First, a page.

Why I (little ole not-in-competitive-shape-me) did another Crossfit Competition

1377166_544628175605078_1290412836_n (1)Just over three years ago, I haphazardly and unabashedly signed up for the KCPD Crossfit Throwdown competition. There were athletes from all over the metro in attendance and competitions offered for individuals, partners and teams.While I stood by the registration table, I was immediately humbled to see a pregnant woman doing burpees and carrying what looked to be 100’s of pounds of plates down the track.
When I heard my own event was to include pull-ups, and that they didn’t offer any bands for assistance, I was beyond apprehensive- the task seemed impossible! Alas, I was offered a ring-row scale. I remember watching the RXd women rip off pull-ups with admiration and disbelief- girls doing pull-ups?!! My Crossfit coach friend behind me said, “Give it a few months. You’ll do pull-ups on your own.” I didn’t believe him that day but worked hard at the gym and, sure enough, got my first unassisted pull-up a few months later.
Memories of that first competition have stayed with me. I was in no shape to compete but was ready to see what my new found fitness could do for me if it was challenged. Three years later, the Throwdown competition has changed, Crossfit has grown and expanded its influence around the world, and I can do 100 unassisted pull-ups.
When I heard our gym was hosting the Throwdown this year, I was interested in competing to do something so great on my home turf, to give myself a goal to work towards, and to test just how far I’d come in three years. I chose to compete in the RX (most difficult) division despite being just on the edge of the required weights and movements in some cases (read: MULTIPLE REPETITIONS of a 95lb snatch, TOES to BAR and CHEST-TO-BAR pull ups). I knew I wouldn’t be competitive in my division because I don’t train to compete. I train to get a good work out, stay in shape, and see my friends. I am satisfied with the fitness I’ve achieved personally while maintaining other goals and obligations in my life. I’m not skilled or strong enough to win. Instead of winning, I signed up to test my current level of fitness, and to work harder than usual in the gym because I had a goal.
The day of the competition was sunny, cool, and crowded. The buzz around the gym was 1 part nerves/excitement/focus in athletes, and 1 part encouragement/support/cheers from fans. Well organized and with a timely flow, the competition moved smoothly through four events. Prescription: heavy. I entered the event apprehensive because I hadn’t felt good for the two weeks prior to the event (unhealth due to: 1 part sinus and cold, 1 part Royals and World Series parties increasing eats and drinks and decreasing sleep). The nerves increased when I heard there were only 15 competitors at my level.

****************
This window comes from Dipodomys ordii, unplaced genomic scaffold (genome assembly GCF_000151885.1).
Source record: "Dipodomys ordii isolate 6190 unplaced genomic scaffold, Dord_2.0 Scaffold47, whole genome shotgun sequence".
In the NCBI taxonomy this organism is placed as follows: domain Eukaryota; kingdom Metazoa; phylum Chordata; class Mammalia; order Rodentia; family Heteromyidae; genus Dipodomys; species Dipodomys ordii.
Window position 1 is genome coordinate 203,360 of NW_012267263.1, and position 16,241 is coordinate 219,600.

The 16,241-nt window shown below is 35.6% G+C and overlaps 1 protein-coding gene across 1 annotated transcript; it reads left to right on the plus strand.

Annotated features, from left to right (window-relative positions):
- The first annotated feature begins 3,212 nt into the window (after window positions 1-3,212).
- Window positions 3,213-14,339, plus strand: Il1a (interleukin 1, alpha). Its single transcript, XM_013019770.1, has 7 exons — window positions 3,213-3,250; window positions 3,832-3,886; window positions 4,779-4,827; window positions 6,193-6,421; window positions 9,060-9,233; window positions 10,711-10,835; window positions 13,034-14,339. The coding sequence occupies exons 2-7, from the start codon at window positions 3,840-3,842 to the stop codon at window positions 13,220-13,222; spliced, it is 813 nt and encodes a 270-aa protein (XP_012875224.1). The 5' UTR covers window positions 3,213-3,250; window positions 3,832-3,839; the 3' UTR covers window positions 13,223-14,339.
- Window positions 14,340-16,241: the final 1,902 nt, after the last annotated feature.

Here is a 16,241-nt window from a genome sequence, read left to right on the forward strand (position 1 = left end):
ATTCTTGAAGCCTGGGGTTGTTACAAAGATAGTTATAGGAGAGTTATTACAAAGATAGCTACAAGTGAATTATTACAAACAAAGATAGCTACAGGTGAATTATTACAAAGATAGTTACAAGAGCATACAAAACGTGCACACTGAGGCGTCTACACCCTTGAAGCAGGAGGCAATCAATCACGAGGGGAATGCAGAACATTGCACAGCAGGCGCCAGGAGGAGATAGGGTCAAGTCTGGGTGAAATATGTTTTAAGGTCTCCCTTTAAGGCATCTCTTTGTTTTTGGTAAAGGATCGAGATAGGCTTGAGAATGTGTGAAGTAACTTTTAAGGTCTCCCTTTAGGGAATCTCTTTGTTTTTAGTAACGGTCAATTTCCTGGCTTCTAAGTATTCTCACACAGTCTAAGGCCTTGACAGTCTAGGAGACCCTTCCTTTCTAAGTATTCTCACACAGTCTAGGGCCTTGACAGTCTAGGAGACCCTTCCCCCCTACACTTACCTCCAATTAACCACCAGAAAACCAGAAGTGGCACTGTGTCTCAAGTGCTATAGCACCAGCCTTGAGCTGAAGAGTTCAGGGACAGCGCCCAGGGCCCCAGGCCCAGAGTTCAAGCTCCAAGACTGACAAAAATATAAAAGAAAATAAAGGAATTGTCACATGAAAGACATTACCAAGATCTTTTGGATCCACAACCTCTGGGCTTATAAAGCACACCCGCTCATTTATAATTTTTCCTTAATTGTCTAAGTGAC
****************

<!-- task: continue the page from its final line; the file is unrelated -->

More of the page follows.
A couple parts of the day stand out. The first event was extremely tough for me. I did not warm up properly, my muscles felt very cold, and I was extremely nervous. I was in tears by the end of WOD 1. By th


e final work out, I had calmed down, reminded myself of my own goals, and took seriously my warm up routine. I worked my way through my 4th WOD (400m run, 30 Double Unders, 20 Toes to Bar, and 10 presses at 95lb) , finishing 7th out of the 15 women (my highest place of the day by far!) and succeeded in performing all three rounds of double- unders without a miss. I could hear the voices of my friends and family cheering me on through the dreaded and difficult toes to bar, and even appreciated the encouragement of my judge when caught standing over my bar. To hear people cheering me on, to feel my body pushed past limits, and to celebrate a goal within a goal (no missed double unders!), comprises a list of reasons I continue to pursue fitness through Crossfit training.
I was very impressed with the strength and coordination, the complete athleticism, of the top women that day, and tipped my sweaty headband to them as winners.
For me, I had set out to do something hard and heavy, something beyond my normal workout. Competitions are great for that- for offering a litmus test of what your body can do and for how your efforts and skills stack up against others. The atmosphere of competition pushes you towards greater success- adrenaline and a cheering crowd go a long way in hurrying you up towards another rep or increasing your belief that you can do what appears impossible like that barbell right in front of you. To anyone considering a competition, I’d say, “Go for it!”. Sign up and commit. Train harder and more focused than usual, and then get after it, all the while telling yourself, “I can do this. I can do hard and heavy things!” Enjoy the cheers and the satisfied soreness afterwards.

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